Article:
Last night, as I watched players dump yellow Gatorade all over Washington State coach Nick Rolovich in a celebration more reminiscent of ending an Apple Cup losing streak than perpetuating a Stanford Cardinal winning streak, I was reminded of classic literature.
Specifically, the F. Scott Fitzgerald novel “The Great Gatsby.”
(Stick with me here, I know it’s pretentious but a) I can’t change who I am and b) I promise I land this plane.)
From the moment I read Gatsby in high school, I’ve always loved it — both the book and the character — but for the longest time I didn’t know why. Then my athletic career ended abruptly, I couldn’t think straight for the better part of year, and I found myself returning to a story about a misbegotten gangster wasting his life staring at a green light. (Spoiler alert, it doesn’t end well).
As an athlete, you expect to have some structure in your life. Your day-to-day existence beats to the metronome of practice, school, sleep, repeat. You don’t really think in terms of months or years, but in seasons. Football to wresting to track, or in-season to out-of-season, fall ball to winter conditioning to spring ball to etc. etc. Anything more than about five inches in front of your face is simply too far away to have energy to care about.
Or, worse: It’s a genuine distraction to what you’re trying to accomplish.
All you really want to know about “whatever is next” is that at the end of all “this” will be a senior night, and you can worry about it then.
Now, that is obviously not true in college football. The senior night part. My recruiting class had around twenty guys come to Pullman on full-ride scholarships. Less than a quarter of that number made it to senior night. This happened to the class before me and I don’t doubt it happened to the class after me.
Nonetheless, it never occurred to me that my career might end prematurely. Not really. I was so used to physical, emotional and mental discomfort that this particular cognitive dissonance didn’t even register. We had football games to win, so I tuned it out like a slightly sprained ankle.
I watched people’s careers end due to turf toe and knee injuries, heard pre game speeches about how “you never know which play is your last, so play with everything,” etc. and so on. Shoot, people leaving was so routine there was even an unspoken code of conduct for when someone was no longer with us. (Note: If you left, your unlocked locker was no longer safe. People needed spare team issue shorts. It’s understandable).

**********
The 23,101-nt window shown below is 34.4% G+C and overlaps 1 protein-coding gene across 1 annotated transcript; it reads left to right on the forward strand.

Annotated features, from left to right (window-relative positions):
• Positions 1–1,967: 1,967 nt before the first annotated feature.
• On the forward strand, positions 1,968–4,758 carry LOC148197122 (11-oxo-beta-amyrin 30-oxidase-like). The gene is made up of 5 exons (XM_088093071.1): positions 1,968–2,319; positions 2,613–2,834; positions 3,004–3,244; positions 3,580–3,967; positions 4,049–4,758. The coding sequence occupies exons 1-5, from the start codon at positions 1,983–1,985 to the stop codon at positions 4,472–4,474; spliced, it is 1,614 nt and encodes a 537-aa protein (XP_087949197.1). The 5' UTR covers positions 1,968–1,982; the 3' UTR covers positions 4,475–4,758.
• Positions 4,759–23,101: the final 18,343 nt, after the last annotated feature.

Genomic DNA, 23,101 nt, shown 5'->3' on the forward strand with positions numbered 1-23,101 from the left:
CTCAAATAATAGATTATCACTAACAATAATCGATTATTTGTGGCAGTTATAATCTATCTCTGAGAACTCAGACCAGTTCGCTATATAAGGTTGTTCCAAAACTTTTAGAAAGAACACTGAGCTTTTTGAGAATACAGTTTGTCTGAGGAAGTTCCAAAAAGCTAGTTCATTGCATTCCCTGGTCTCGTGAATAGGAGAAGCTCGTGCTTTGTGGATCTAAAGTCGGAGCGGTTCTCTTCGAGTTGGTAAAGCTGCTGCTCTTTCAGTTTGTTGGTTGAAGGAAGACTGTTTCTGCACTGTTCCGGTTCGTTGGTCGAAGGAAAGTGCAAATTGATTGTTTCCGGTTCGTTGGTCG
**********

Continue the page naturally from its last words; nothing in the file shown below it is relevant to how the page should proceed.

But that was never supposed to be me. The ones who left. That wasn’t me.
Then it was.
I had an injury. Maybe you missed a plane. Forgot a name. Took a job. Didn’t take a job. Let a loved one get away. Didn’t call a friend you should have. Gatsby is about a man trying to find a love he lost decades ago and believing that willpower and force of personality can make any “might have been” into a reality; whether the moment had already passed isn’t even in his calculation.
The story ends the only way it can. But isn’t it such a beautiful idea anyway?
As I watched a Cougar football team come up extremely clutch and a fearsome Cougar defensive line close out yet another fun, bouncy and streak-continuing Coug win, I reflected.
This is going to be another one of those moments, isn’t it?
Whether Rolo gets to continue to coach without the vaccine, gets the vaccine, or ceases to be our head football coach, we’re going to wonder what might have been. What should have been.
Regardless of outcome on Monday, Cougar football will never be quite the same to all of us.
So, I’m going to pour another bourbon, think about that Travell Harris TD catch for a little bit longer, and try and remember how best to let moments linger.